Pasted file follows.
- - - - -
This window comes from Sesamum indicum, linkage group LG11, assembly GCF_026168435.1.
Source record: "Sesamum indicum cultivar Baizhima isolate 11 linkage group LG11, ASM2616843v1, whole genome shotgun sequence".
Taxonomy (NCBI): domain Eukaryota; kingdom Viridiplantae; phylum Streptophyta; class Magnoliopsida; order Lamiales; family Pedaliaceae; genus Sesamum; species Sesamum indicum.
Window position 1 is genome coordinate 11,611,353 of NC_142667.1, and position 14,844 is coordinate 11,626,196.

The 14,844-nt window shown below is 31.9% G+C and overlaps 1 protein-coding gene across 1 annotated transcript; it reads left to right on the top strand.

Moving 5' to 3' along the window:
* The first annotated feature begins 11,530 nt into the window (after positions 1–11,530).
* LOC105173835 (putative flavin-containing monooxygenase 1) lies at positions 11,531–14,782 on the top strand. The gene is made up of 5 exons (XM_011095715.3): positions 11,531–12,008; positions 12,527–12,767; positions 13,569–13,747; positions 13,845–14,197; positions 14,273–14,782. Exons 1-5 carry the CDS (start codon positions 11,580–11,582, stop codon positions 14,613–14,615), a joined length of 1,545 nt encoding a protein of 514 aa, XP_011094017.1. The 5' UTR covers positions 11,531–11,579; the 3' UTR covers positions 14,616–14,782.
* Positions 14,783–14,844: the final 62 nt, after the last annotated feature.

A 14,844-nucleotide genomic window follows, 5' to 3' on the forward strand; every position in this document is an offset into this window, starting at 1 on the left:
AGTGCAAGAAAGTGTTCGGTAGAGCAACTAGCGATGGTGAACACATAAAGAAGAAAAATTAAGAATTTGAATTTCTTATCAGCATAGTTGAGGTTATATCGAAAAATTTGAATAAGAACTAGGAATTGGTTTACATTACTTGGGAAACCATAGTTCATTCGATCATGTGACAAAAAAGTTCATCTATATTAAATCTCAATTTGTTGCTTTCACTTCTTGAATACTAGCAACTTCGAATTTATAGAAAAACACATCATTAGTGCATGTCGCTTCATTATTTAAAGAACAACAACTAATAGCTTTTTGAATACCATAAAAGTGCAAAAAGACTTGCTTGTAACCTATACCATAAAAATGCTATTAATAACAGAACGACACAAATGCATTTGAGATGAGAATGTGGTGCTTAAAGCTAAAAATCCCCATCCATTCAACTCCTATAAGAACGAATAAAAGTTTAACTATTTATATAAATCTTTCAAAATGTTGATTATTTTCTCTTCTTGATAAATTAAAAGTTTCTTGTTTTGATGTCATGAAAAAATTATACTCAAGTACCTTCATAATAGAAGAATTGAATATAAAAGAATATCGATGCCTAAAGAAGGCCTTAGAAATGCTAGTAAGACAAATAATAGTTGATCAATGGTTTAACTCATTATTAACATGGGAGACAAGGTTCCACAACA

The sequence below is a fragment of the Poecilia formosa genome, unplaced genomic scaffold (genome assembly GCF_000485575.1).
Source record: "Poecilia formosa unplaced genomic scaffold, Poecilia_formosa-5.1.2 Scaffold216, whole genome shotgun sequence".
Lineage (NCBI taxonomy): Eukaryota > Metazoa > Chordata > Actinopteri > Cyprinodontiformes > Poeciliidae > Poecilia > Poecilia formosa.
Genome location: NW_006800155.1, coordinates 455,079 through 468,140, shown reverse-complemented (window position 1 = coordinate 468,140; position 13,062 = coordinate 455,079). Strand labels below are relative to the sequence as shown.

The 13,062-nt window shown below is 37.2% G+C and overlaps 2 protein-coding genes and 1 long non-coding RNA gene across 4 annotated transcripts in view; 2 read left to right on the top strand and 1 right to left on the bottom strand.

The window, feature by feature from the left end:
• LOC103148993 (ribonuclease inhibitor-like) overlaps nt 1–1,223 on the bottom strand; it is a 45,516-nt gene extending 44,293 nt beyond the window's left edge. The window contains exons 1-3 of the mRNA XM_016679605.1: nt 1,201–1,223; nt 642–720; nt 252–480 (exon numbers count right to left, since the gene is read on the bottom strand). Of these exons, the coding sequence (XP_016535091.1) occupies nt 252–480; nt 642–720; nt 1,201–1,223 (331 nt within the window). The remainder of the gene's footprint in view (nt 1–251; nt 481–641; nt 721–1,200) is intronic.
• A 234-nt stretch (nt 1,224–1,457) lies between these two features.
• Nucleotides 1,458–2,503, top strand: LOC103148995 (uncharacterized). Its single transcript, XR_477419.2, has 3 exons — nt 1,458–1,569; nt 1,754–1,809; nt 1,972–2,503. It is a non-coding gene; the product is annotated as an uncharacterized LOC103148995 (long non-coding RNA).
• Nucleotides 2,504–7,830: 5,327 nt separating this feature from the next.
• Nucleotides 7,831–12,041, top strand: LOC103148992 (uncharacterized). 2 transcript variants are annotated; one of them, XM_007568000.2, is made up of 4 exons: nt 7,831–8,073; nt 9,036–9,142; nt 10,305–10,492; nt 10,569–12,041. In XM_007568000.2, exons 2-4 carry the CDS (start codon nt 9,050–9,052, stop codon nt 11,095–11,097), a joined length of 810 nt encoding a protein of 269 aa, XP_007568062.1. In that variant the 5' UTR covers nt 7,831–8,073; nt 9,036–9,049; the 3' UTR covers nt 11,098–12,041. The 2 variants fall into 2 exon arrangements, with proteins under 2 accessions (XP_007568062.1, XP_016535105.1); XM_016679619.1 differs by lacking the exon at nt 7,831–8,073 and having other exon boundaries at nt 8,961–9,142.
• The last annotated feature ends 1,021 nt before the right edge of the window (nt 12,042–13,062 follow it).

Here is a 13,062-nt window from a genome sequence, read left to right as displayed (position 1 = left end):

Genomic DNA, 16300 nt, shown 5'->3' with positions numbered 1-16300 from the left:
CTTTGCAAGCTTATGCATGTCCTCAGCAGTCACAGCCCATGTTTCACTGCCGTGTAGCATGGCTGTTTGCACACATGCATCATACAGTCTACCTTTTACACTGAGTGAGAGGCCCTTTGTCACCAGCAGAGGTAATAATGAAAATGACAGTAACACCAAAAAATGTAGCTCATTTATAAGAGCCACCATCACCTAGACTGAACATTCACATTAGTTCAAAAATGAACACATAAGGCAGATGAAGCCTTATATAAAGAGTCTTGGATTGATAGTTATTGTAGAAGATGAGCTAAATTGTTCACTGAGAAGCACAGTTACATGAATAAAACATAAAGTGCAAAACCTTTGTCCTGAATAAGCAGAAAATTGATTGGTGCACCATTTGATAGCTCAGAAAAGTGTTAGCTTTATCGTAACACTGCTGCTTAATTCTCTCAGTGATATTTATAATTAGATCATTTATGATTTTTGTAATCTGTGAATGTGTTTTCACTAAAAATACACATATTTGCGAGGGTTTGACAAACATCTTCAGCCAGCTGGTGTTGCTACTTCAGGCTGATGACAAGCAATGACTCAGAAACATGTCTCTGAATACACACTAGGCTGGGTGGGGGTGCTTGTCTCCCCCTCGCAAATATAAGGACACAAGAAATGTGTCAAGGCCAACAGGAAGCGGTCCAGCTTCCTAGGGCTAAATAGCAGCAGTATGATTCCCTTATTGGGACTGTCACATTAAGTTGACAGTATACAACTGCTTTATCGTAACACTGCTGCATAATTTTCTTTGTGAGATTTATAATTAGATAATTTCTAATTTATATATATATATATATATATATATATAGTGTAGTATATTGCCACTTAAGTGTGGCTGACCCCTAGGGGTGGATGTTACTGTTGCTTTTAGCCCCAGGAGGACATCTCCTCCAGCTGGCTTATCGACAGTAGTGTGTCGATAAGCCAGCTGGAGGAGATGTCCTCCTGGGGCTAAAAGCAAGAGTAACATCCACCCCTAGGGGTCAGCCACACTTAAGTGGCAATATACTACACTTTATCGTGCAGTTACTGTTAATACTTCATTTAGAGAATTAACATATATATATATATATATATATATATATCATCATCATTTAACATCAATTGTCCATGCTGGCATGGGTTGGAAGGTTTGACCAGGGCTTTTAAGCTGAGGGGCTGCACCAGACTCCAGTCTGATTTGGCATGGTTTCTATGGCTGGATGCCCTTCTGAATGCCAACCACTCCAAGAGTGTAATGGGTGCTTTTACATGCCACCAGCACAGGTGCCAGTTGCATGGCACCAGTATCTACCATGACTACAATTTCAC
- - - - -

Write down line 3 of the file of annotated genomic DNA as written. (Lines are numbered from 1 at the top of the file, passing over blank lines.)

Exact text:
Taxonomy (NCBI): domain Eukaryota; kingdom Viridiplantae; phylum Streptophyta; class Magnoliopsida; order Lamiales; family Pedaliaceae; genus Sesamum; species Sesamum indicum.